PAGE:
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What Exactly is a Lien?



What Exactly is a Lien

You may have heard the term before, a construction lien. But when you are unfamiliar with this, filing for one can be complicated. Before diving into the process, speak with an experienced Arizona Construction Attorney to help you.

The Basics

Let’s start with the basics. First, what exactly is a construction lien? This is a claim made against a property, usually by a contractor, subcontractor or other professionals who worked on the property, that has yet to receive payment. Just like with most things, the laws surrounding these liens differ from state to state.

Arizona Lien Laws

In Arizona, a 20-day preliminary notice on all liens being filed is mandatory. Under Arizona law, the notice must include the contract’s estimated amount that they are seeking. Most liens filed are protected up to 120 percent of the estimated amount listed. A notice is sent by the contractor or supplier of a construction project to establish the right to file a lien. If the bill is paid after the notice and before the lien is filed, no further action is needed.

When it comes to deadlines, a notice of completion needs to be filed and is a document that is filed after the completion of a construction project to shorten the filing deadline for a lien. This must be signed by all parties involved and needs to be served to all claimants within 15 days of filing. If a notice of completion has been filed, the deadline to pay off the bill is 60 days from the date when the notice of completion was filed. If a notice of completion has not been filed, the deadline is 120 days from the completion of the project as a whole.

In the state of Arizona, to enforce a lien, it must be done within 6 months from the date recorded on the lien. If this is not done, then the lien expires. To initiate enforcement of the lien, a Lis Pendens notice must be recorded within 5 days of filing. This is a document that is recorded with the county recorder that notifies the public of a certain property that is subject to litigation that might affect ownership of the property.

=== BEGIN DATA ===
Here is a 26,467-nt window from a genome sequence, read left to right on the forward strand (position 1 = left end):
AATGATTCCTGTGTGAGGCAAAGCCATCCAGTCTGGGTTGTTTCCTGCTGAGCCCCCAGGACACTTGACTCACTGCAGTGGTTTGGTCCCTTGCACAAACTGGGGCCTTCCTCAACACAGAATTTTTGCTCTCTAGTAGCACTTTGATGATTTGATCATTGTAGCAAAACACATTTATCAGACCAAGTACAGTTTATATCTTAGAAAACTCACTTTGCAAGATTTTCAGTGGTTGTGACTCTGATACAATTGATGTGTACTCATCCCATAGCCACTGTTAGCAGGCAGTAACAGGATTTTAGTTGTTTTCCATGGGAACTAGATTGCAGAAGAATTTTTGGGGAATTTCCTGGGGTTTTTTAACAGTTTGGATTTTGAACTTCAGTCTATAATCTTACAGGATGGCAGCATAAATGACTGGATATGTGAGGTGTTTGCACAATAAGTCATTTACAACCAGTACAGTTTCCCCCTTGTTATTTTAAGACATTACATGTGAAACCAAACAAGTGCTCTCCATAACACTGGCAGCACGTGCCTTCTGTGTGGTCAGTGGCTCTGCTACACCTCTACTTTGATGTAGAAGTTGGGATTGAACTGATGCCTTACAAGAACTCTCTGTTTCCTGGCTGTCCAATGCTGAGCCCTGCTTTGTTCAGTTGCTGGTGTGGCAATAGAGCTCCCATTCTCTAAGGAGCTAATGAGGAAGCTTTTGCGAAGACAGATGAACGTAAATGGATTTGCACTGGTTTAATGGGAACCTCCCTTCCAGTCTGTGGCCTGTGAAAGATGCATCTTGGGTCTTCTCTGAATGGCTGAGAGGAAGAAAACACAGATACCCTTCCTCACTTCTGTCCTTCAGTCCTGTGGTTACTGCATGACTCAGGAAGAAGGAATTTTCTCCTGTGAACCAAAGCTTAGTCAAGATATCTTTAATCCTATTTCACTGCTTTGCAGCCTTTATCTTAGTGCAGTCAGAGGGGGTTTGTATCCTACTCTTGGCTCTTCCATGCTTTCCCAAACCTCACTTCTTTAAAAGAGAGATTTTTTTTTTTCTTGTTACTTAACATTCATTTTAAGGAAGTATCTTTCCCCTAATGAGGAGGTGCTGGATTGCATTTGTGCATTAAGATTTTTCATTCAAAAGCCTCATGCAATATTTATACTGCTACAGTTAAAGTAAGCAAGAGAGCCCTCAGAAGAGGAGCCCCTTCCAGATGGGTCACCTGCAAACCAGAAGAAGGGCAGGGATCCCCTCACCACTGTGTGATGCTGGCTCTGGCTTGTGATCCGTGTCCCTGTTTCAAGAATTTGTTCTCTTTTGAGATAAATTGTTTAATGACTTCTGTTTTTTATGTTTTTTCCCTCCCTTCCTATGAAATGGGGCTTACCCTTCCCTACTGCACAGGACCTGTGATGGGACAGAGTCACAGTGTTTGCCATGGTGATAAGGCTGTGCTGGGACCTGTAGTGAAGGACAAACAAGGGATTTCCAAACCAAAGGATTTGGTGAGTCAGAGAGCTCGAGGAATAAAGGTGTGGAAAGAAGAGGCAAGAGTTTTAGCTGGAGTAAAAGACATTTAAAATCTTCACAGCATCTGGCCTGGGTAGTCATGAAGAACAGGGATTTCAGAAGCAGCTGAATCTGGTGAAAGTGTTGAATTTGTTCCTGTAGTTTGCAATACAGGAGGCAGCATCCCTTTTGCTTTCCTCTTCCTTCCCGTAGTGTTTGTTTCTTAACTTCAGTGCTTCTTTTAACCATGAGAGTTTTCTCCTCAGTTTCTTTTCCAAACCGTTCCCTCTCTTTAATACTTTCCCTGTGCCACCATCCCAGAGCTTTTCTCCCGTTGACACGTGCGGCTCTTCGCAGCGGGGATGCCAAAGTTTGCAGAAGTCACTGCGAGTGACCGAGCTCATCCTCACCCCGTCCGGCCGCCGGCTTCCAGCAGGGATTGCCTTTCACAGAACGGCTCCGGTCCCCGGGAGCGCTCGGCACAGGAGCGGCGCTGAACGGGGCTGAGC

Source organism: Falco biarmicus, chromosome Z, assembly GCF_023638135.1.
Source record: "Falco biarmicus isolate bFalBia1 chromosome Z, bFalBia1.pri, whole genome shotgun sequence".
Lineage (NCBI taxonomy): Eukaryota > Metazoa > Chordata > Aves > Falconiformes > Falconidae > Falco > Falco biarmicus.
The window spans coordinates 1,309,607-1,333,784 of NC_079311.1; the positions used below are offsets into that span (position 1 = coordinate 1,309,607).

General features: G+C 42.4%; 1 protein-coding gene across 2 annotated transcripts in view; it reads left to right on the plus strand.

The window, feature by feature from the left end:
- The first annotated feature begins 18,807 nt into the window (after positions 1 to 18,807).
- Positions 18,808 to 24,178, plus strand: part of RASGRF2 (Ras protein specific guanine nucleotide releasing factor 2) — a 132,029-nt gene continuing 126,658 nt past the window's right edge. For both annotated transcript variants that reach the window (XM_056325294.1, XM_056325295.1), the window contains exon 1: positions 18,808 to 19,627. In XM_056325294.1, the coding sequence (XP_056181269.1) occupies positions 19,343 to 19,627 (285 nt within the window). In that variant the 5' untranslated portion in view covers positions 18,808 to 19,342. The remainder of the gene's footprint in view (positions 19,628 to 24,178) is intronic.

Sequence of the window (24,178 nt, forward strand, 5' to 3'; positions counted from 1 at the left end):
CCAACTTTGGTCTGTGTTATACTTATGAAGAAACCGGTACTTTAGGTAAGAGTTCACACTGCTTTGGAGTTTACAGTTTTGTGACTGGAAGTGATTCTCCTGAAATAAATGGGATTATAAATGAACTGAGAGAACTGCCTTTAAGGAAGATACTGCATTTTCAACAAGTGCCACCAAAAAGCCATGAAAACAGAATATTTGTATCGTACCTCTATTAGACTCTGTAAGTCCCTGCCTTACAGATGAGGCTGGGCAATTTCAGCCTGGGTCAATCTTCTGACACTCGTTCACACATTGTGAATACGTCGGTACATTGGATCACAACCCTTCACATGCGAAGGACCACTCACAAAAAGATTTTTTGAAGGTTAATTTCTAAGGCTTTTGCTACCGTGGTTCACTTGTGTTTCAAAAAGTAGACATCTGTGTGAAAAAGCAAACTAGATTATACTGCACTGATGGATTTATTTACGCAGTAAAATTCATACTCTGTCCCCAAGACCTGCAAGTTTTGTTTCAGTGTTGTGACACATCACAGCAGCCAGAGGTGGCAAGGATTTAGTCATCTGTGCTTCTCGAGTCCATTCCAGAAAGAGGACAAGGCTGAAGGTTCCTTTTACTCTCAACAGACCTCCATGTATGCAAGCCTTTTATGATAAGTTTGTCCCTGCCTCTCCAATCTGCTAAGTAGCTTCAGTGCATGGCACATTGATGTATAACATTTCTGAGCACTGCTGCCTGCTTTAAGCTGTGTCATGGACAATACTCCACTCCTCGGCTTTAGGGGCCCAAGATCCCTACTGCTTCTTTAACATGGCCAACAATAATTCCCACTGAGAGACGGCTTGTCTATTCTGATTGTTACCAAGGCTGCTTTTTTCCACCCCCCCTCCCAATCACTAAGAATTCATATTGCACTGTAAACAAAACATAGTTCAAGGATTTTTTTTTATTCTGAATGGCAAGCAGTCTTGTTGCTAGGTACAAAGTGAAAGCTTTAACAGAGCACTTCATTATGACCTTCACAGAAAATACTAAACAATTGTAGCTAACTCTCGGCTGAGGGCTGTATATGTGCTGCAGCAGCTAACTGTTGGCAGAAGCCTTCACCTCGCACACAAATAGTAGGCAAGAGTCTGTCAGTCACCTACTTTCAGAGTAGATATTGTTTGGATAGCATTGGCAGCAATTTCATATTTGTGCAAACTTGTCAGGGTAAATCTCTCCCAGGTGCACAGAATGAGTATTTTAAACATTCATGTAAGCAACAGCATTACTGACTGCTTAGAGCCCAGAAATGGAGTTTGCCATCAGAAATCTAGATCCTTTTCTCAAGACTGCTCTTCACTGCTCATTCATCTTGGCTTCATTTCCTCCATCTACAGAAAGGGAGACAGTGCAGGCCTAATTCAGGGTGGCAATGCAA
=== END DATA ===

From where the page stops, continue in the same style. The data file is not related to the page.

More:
Other Lien Requirements

To file a successful lien, it must be done by a contractor, subcontractor, suppliers of materials, architects, engineers, surveyors and other professionals who provided services to residential or commercial property and didn’t receive payment.

Also, there must always be a valid and working contracting between the two parties involved. Most states require a lien notification and also have other certain laws surrounding construction liens. In Arizona, a written contract that includes full details of the construction project including an estimate must be signed by all parties to file a lien. Also, any suppliers of suppliers to the project are not entitled to filing a lien.

Working with a Construction Attorney

The lien experts at Murphy Cordier PLC can provide you with the legal advice and guidance needed to successfully file a lien. The team can help you with recording, perfecting and enforcing liens. They will be responsible for receiving all documents that go along with a lien like preliminary notice requirements, timetables, stop work notices, and lien foreclosures.

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